Here it is almost the middle of January and I'm still talking about Christmas. It was a fantastic year for two reasons.
1)We were able to spend quality time with my family and Denver's family
2)Denver was able to drink some coffee out of his Christmas mug.
I've been wanting to hike White Mountain for ages and Denver has been wanting to check out the Bristlecone Pine trees for just as long. The Bristlecone Pines just happen to be right below the White Mountain summit/trailhead. We made a deal, he'll hike with me and I'll look at pine trees with him.
The ancient Bristlecone Pines are thought to be the oldest known single living organism. This one is apparently not living but they have dated some of the living trees to over 4000 years of age.
View of the Sierras from across the Owen's Valley
A hummingbird's nest?
Our plan was to sleep at the trailhead and wake up with the morning light to make our jaunt to the summit. Instead of sleeping, we spent an ungodly amount of time burrowed in our sleeping bags in the back of the truck, listening to the wind howl and the gusts shake the canopy.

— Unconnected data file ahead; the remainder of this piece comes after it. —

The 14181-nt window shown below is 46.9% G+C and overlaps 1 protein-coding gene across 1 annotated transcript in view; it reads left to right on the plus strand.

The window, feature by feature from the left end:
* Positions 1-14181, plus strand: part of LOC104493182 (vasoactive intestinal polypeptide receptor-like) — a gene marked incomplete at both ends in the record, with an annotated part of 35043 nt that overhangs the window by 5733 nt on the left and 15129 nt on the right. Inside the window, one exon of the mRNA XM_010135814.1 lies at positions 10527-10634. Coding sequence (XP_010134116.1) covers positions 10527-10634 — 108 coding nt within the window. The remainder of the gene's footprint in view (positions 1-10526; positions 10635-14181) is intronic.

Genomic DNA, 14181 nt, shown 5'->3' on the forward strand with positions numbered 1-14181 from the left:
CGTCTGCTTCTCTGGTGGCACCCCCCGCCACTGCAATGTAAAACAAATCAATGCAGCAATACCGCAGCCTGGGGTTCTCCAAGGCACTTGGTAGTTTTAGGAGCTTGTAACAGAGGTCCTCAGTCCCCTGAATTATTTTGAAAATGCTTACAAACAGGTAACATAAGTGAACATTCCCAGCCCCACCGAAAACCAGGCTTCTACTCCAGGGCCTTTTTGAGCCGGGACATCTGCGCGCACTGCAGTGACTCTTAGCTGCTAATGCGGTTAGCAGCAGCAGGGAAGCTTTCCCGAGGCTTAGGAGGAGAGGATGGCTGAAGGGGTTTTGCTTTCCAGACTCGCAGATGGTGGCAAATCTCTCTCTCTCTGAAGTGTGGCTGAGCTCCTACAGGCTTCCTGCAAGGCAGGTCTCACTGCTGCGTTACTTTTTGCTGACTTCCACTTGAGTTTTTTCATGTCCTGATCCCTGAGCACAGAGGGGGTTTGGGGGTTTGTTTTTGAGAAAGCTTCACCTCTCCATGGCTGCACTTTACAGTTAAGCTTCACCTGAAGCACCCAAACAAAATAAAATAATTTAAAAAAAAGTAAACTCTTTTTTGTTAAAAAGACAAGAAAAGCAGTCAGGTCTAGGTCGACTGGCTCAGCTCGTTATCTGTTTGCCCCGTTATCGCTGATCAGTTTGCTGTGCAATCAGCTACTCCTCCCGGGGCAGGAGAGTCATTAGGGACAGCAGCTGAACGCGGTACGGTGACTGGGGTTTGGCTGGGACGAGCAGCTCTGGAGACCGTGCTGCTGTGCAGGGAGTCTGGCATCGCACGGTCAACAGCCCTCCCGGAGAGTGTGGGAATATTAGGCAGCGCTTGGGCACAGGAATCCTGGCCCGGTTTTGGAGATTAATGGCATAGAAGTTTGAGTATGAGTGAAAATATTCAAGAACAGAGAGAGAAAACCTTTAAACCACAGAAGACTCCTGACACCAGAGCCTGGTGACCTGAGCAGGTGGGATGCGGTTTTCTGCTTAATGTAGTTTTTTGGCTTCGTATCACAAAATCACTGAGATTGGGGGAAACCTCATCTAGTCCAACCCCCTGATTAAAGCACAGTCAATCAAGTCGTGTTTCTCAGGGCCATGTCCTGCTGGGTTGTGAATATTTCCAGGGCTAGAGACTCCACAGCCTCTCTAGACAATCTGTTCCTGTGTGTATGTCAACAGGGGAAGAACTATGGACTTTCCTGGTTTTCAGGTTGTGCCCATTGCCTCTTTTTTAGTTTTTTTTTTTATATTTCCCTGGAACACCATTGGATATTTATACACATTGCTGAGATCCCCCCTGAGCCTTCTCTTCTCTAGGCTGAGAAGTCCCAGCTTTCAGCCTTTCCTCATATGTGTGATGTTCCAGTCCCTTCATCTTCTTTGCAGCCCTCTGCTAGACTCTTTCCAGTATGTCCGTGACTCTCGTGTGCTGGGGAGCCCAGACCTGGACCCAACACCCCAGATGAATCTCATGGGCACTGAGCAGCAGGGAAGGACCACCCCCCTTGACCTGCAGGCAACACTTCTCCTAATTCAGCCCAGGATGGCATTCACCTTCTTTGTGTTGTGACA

I had read earlier in the guide book that "since the trail was basically a road to the top a moonlight hike was a pleasant option". We certainly weren't sleeping so with the promise of a pleasant moonlight hike and some other faulty reasoning we laced our boots and headed up the hill. It was dark and cold and miserable, can you tell from the above photograph? Maybe someday we'll do it again and actually see a view from the summit.
First light of dawn on our way back to the truck. Our only thought was of a steaming cup of coffee and a donut at the local bakery down the hill.
There's a high pressure ridge that's been sitting on the whole west coast in general and our piece of the Sierras in particular, since Thanksgiving-ish. I've never been big on griping about the weather, but everybody has a breaking point. Get ready to hear me gripe.
I never knew that weather could cause so much angst and frustration and general misery. It can. Not in the grand scheme of things, but in a small inconvenient sort of fashion. This high pressure apparently has the tenacity of a starfish clinging to a piling at low tide and is refusing to to let go, even for a tasty mollusk. The weather and snow forecasters are predicting the same clear cold weather for another 2-3 weeks. No storms, no snow, just endless suns.